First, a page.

Electric radiators with a silent TRIAC thermostat include:
My electric radiator is making noise – what should I do?
While it’s perfectly natural for electric radiators to make a sound every so often, they shouldn’t be making a persistent noise that grabs your attention. They’re designed to create heat, not function as a one-man band! A quick check of your installation setup can help to troubleshoot the problem, and more often than not, it’s the fixtures rather than the unit that’s creating any unwanted sound.
Troubleshooting step 1: check the mounting brackets
Recurring problems with noise could be an indication that the mounting brackets aren’t installed correctly. Electric radiators are precisely designed and if they’re not properly fitted to the wall, any normal expansion of the housing can cause more noise than normal. To prevent this from happening in the first instance, it’s important to always use the mounting template supplied with the appliance. It’s not just there for convenience – the template is vital to properly aligning the brackets and ensures they’re in the right place to counteract the cycle of expansion and contraction in the heater body. To test whether the mounting brackets are the root cause, switch off your heater and allow the unit to cool, then remove it from the brackets and rest it on the floor for 10 minutes. This lets all the internal components settle back into their usual place. Once the elements have relaxed, switch the heater on again whilst it’s on the floor to determine whether it’s still making a noise. Misaligned mounting brackets are the number one cause of any unwanted or continuous noise when using electric radiators and should always be the first place to start troubleshooting.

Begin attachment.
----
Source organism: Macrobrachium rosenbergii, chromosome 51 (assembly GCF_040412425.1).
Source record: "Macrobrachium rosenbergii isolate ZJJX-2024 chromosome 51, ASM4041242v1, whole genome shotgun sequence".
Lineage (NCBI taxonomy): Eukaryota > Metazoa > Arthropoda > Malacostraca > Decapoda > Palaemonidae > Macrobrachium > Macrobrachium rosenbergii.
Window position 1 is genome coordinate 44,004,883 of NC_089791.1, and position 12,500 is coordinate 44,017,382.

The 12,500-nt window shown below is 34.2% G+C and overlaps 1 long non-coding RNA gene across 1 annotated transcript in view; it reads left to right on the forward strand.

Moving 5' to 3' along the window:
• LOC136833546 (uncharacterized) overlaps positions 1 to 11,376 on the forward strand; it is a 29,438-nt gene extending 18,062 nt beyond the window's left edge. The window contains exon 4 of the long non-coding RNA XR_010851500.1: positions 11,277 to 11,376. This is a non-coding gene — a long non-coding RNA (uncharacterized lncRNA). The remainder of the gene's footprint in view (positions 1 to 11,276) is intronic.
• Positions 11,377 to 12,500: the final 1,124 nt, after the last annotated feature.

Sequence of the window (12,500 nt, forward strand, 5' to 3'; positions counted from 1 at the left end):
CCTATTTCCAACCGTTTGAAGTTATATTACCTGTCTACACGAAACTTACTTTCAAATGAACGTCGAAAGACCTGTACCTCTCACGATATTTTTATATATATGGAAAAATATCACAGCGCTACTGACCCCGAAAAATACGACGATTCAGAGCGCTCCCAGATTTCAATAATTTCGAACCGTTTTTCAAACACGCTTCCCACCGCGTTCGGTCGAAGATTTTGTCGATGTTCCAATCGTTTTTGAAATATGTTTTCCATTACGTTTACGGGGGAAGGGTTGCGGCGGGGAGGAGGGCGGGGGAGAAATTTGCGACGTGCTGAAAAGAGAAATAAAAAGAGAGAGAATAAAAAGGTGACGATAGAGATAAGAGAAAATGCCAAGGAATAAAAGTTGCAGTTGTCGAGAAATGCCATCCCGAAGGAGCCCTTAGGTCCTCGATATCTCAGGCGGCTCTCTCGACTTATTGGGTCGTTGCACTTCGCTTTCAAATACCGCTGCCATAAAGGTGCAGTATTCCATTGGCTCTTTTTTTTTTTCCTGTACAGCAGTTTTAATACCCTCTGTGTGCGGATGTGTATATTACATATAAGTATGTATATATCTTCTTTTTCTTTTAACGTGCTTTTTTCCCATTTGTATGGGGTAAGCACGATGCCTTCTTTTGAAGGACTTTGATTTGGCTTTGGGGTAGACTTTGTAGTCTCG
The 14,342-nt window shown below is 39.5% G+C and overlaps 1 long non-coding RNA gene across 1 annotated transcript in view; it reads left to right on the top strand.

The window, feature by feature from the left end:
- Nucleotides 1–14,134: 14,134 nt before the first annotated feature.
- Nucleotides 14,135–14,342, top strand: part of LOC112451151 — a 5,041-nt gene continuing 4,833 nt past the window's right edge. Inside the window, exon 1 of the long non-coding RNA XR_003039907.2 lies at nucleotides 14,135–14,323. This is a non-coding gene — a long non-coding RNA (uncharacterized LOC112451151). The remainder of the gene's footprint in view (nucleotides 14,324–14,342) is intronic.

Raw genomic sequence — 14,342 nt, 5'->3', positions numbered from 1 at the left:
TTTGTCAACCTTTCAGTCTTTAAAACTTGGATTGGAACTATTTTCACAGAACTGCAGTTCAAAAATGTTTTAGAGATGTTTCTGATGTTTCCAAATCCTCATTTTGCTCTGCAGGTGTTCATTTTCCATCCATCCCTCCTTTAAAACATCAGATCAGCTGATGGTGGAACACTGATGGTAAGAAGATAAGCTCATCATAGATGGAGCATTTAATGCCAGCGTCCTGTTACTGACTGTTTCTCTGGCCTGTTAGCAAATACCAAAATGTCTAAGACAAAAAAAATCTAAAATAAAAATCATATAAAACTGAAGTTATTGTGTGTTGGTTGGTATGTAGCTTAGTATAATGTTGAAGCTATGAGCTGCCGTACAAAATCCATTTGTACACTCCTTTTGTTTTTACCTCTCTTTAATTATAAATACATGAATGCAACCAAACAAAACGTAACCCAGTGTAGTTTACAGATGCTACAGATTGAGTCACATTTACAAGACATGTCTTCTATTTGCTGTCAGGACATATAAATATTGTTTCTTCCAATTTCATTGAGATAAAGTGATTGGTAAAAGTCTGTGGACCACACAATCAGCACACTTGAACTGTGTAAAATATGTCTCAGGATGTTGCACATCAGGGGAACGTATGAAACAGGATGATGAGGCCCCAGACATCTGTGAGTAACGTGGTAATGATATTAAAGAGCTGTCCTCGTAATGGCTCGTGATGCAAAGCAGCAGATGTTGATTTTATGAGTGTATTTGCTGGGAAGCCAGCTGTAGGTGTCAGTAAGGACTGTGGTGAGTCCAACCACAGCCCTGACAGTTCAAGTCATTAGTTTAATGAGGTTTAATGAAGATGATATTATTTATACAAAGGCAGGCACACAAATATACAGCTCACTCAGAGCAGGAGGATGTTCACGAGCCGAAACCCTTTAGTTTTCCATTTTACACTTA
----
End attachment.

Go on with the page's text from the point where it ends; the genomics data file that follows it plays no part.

Troubleshooting step 2: check the screws
If the brackets are correct, the problem could be that your electric radiator isn’t properly screwed into place. Electric radiators and wall brackets that need screws will have tell-tale holes at the top where they’re supposed to be attached together, so if there’s no screws present, that’s a clear indicator that your radiator isn’t as firmly fixed down as it should be. Use the screws supplied with your unit and fix the radiator to the brackets until the metal tab touches the body of the heater. If the screws are already present, it’s still worth checking whether they’re correctly aligned as this can also be a source of noise. Unscrew the radiator from the brackets, lift the unit off and then replace it to make sure it’s sitting correctly. Re-screw the radiator back on, again making sure that the metal tab of the bracket is touching the heater body, then test your heater’s operation.
The normal noises of your heating
Almost all heating systems make noise to a degree, and once you know the usual sounds they make, you’ll soon tune them out. Electric radiators are among the quietest heating systems around, certainly when compared to gas central heating, making them a superb choice throughout the home.